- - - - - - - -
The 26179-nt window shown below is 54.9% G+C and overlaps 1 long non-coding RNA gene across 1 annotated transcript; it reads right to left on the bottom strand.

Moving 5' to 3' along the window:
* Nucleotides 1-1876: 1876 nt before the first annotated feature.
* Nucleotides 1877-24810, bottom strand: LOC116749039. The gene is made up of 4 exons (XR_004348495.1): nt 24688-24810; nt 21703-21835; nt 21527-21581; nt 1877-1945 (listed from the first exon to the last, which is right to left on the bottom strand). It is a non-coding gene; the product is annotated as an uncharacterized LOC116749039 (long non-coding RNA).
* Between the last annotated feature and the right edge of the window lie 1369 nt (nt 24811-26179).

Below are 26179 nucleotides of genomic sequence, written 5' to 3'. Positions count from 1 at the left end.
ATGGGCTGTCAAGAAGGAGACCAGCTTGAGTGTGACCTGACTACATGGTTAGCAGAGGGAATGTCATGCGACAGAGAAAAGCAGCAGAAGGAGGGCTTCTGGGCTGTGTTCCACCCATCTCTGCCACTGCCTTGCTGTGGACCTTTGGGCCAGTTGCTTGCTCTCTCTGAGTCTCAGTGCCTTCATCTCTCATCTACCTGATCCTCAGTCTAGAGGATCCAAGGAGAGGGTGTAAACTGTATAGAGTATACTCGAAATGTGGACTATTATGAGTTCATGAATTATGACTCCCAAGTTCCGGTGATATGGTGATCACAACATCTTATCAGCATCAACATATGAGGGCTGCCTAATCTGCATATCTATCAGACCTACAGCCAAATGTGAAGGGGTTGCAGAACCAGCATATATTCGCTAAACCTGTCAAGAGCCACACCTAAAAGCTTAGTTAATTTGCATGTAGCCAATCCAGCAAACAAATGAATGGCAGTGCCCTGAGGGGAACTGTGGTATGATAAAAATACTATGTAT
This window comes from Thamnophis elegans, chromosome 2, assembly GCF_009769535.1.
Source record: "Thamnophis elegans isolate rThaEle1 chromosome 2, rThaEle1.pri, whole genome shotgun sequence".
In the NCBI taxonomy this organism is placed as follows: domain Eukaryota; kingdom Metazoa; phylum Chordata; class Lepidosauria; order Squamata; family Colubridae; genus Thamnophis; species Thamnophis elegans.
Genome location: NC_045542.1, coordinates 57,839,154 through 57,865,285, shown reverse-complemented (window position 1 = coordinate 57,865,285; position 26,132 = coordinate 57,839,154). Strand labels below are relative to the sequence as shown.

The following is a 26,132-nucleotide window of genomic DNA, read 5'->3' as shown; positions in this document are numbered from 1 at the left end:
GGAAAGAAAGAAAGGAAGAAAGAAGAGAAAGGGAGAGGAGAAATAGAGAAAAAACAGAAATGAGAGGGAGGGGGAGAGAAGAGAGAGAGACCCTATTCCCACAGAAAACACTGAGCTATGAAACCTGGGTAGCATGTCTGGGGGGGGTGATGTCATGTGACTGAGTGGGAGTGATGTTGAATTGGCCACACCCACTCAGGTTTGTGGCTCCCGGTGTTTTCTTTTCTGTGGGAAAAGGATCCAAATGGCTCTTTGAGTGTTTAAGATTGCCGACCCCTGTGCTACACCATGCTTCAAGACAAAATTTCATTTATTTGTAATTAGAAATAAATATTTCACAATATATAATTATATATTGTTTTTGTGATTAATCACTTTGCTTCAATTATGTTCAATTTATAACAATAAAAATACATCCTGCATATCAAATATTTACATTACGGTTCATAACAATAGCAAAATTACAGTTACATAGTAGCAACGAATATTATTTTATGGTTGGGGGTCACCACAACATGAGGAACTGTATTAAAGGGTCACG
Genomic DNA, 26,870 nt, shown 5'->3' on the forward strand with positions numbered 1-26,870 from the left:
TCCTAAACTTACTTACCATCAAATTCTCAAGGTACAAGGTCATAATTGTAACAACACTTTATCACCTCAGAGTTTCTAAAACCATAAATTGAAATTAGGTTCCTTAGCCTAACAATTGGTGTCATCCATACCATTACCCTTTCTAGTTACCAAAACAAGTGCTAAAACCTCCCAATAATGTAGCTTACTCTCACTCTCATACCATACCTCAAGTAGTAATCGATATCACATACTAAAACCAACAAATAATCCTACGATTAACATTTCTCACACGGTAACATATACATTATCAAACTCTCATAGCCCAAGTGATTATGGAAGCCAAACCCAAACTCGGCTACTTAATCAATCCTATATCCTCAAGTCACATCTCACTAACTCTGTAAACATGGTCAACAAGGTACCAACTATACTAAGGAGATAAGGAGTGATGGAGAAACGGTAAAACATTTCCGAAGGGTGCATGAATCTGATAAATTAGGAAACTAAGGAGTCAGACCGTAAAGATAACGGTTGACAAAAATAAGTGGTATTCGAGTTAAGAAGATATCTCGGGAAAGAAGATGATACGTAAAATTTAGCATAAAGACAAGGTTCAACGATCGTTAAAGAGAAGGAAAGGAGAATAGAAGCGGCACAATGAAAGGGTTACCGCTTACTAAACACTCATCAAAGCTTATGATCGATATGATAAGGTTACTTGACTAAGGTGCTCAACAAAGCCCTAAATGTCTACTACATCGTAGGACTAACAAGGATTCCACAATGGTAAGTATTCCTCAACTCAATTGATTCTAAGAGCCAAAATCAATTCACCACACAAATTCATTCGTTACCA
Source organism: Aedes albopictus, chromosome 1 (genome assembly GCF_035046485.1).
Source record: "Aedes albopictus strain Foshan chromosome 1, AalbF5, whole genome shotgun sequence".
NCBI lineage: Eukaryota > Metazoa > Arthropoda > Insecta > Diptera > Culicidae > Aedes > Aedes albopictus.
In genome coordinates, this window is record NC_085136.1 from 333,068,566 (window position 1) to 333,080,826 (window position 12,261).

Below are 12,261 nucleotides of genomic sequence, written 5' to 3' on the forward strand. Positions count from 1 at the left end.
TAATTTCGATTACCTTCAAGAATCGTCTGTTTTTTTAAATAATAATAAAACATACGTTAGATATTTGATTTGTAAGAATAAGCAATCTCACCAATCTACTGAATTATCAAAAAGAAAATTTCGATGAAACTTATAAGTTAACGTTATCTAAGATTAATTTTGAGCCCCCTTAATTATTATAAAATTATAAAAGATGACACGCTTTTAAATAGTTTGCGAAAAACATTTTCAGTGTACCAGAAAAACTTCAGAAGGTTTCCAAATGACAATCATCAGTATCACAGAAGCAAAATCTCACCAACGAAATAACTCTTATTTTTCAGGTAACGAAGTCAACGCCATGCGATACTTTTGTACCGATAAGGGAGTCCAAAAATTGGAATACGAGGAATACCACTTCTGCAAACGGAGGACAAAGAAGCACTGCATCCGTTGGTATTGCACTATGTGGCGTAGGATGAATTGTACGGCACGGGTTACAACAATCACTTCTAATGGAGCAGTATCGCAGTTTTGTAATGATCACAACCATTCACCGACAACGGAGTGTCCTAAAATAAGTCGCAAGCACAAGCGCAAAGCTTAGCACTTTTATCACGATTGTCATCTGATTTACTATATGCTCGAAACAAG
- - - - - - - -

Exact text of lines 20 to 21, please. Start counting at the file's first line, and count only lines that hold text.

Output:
Below are 12,261 nucleotides of genomic sequence, written 5' to 3' on the forward strand. Positions count from 1 at the left end.
TAATTTCGATTACCTTCAAGAATCGTCTGTTTTTTTAAATAATAATAAAACATACGTTAGATATTTGATTTGTAAGAATAAGCAATCTCACCAATCTACTGAATTATCAAAAAGAAAATTTCGATGAAACTTATAAGTTAACGTTATCTAAGATTAATTTTGAGCCCCCTTAATTATTATAAAATTATAAAAGATGACACGCTTTTAAATAGTTTGCGAAAAACATTTTCAGTGTACCAGAAAAACTTCAGAAGGTTTCCAAATGACAATCATCAGTATCACAGAAGCAAAATCTCACCAACGAAATAACTCTTATTTTTCAGGTAACGAAGTCAACGCCATGCGATACTTTTGTACCGATAAGGGAGTCCAAAAATTGGAATACGAGGAATACCACTTCTGCAAACGGAGGACAAAGAAGCACTGCATCCGTTGGTATTGCACTATGTGGCGTAGGATGAATTGTACGGCACGGGTTACAACAATCACTTCTAATGGAGCAGTATCGCAGTTTTGTAATGATCACAACCATTCACCGACAACGGAGTGTCCTAAAATAAGTCGCAAGCACAAGCGCAAAGCTTAGCACTTTTATCACGATTGTCATCTGATTTACTATATGCTCGAAACAAG